Ellie Kemper: ‘I would imagine all parents feel guilty most of the time’


The Unbreakable Kimmy Schmidt star, Ellie Kemper, is promoting the show’s fourth season and a new Sonic campaign she is doing with her co-star, Jane Krakowski. Ellie is mom to a 19-month old baby boy named James. Can you believe he’s almost two already? I feel like his birth was announced last month. Ellie has been pretty low-key about her son and being a mom. I imagine that has a lot to do with the fact that parenthood doesn’t feature very prominently on her show. However, Us got her to talk about how she’s treading through motherhood and like most of us, it’s hit and miss.

Ellie Kemper is an open book! The Unbreakable Kimmy Schmidt star, 37, talked about the challenges of raising her 19-month-son James, whom she shares with husband Michael Koman, while juggling her busy career.

“I’m new to this, but I would imagine all parents feel guilty most of the time,” the Bridesmaids actress explained. “I don’t know that that’s good, but it’s hard, as everyone knows. So accepting that you’re not gonna be everywhere at once is like an ongoing challenge for me. Guilt is hard to shake. I think anyone can relate to that.”

She continued: “Occasionally I will wonder, ‘How is that mom doing everything and apparently doing it really well?’ I think some things are maybe misrepresented on social media. Everyone struggles, I would imagine. I am a dinosaur and I’m not on social media.”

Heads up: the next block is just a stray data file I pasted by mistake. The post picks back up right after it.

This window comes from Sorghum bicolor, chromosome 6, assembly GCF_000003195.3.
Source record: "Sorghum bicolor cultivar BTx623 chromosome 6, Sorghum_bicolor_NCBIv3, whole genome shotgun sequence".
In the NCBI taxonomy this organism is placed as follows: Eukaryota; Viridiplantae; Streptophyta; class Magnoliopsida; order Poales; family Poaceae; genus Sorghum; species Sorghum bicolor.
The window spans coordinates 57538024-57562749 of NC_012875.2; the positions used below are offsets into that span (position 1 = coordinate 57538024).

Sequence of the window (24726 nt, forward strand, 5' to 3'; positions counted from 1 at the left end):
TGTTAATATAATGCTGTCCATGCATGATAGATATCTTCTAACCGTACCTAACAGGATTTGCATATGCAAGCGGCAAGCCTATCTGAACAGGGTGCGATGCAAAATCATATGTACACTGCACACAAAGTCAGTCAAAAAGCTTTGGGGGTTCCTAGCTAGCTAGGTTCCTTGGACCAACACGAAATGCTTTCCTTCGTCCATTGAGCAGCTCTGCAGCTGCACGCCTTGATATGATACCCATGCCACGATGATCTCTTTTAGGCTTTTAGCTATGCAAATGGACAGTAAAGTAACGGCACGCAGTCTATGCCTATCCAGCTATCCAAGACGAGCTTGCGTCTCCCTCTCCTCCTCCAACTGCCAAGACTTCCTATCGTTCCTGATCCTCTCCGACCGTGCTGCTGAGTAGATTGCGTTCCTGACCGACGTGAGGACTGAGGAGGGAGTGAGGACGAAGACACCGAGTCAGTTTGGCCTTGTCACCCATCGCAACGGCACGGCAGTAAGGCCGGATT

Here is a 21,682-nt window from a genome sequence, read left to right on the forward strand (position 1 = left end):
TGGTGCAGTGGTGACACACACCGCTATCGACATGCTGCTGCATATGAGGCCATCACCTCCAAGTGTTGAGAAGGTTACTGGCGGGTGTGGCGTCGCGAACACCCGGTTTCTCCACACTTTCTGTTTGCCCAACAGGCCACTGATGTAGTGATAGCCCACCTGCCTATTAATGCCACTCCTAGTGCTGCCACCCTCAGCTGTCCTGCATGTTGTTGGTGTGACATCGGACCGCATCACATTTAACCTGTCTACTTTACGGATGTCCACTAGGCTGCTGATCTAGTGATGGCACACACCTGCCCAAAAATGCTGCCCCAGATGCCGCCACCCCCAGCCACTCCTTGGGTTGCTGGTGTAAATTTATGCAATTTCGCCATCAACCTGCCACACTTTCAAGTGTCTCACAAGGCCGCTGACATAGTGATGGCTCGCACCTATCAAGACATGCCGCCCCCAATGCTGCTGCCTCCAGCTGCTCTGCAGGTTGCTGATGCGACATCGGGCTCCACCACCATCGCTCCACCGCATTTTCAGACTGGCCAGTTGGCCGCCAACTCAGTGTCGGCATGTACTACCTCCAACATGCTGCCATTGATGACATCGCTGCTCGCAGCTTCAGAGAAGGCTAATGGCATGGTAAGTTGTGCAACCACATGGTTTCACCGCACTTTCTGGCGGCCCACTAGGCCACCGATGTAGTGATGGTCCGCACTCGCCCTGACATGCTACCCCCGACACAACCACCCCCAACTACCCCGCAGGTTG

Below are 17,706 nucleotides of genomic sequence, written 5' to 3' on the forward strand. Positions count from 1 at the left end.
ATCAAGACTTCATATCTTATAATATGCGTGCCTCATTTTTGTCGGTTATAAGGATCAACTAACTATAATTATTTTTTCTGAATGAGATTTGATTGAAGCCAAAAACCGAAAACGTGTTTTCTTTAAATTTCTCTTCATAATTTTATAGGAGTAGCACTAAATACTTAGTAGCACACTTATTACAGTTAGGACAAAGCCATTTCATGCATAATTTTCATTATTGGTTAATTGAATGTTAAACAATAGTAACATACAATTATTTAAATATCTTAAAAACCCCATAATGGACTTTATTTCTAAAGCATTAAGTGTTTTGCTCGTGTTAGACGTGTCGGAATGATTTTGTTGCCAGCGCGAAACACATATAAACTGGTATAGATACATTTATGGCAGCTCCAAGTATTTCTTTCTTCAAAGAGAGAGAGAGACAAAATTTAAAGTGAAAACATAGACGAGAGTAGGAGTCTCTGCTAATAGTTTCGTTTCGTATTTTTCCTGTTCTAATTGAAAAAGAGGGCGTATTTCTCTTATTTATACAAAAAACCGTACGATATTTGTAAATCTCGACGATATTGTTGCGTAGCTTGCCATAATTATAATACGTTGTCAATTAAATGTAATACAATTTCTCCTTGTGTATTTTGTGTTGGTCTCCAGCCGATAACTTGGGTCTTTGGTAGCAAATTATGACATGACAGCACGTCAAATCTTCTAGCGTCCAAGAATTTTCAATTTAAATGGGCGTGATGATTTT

While she tries her best to prepare meals for her son in her off time, The Office alum says cooking isn’t exactly her specialty.

“I’m a terrible cook and I’m terrible with timing. So, like the pasta will be ready, but then the sauce isn’t or whatever. Nothing comes together on time,” Kemper explained. “There’s just a lot always going on, whether you have one kid, two kids, 10 kids. So sometimes, I don’t always heat up [the meal] if I’m giving him leftovers. If he’s starving, I won’t always heat up the food. He’ll like touch it and then he makes a shiver sound like, ‘Brr.’ Probably not like he wants to remember from mom’s home cooking like, ‘It was really cold,'” she joked.

[From Us]

I agree – all parents find something to feel guilty about. We probably feel a degree of guilt in all our relationships but since there is so much competition among parents, it stands out more. I know social media feeds my neuroses, specifically Facebook. For me, it’s exactly like Ellie said, “Occasionally I will wonder, ‘How is that mom doing everything and apparently doing it really well?'” I’ve admitted to a thin skin about this before so guess what? I stay off my personal page on FB now. I visit every once in a while to wish happy birthdays and like some posts until I start feeling bad and then I jump off. It’s made all the difference in the world. I’m not trying to sound self-righteous, but explaining how bad it got for me.

I posted the part about her cooking because I really think meal prep is the number one battle ground in the Mommy Wars. I’m okay in the kitchen but like Ellie, I have a timing problem I can’t ever seem to fix. My current string of failures is from not reading the recipe thoroughly and missing the marinade time I didn’t account for. Of course, when that happens, and I don’t have time to make dinner properly, I have to order it. So maybe it’s a subconscious omission.

The Unbreakable Kimmy Schmidt is back in May. I’m looking forward to it because I think Ellie is funny in that role. Plus I adore Titus Burgess. Seriously, I could watch him read the phone book.




Photo credit: WENN Photos

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13 Responses to “Ellie Kemper: ‘I would imagine all parents feel guilty most of the time’”

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  1. SLP says:

    Yep, I am the same way—can’t do meal prep. It’s like my brain shuts down. Glad I’m not the only one. But man I know how to use all of the meal ordering services!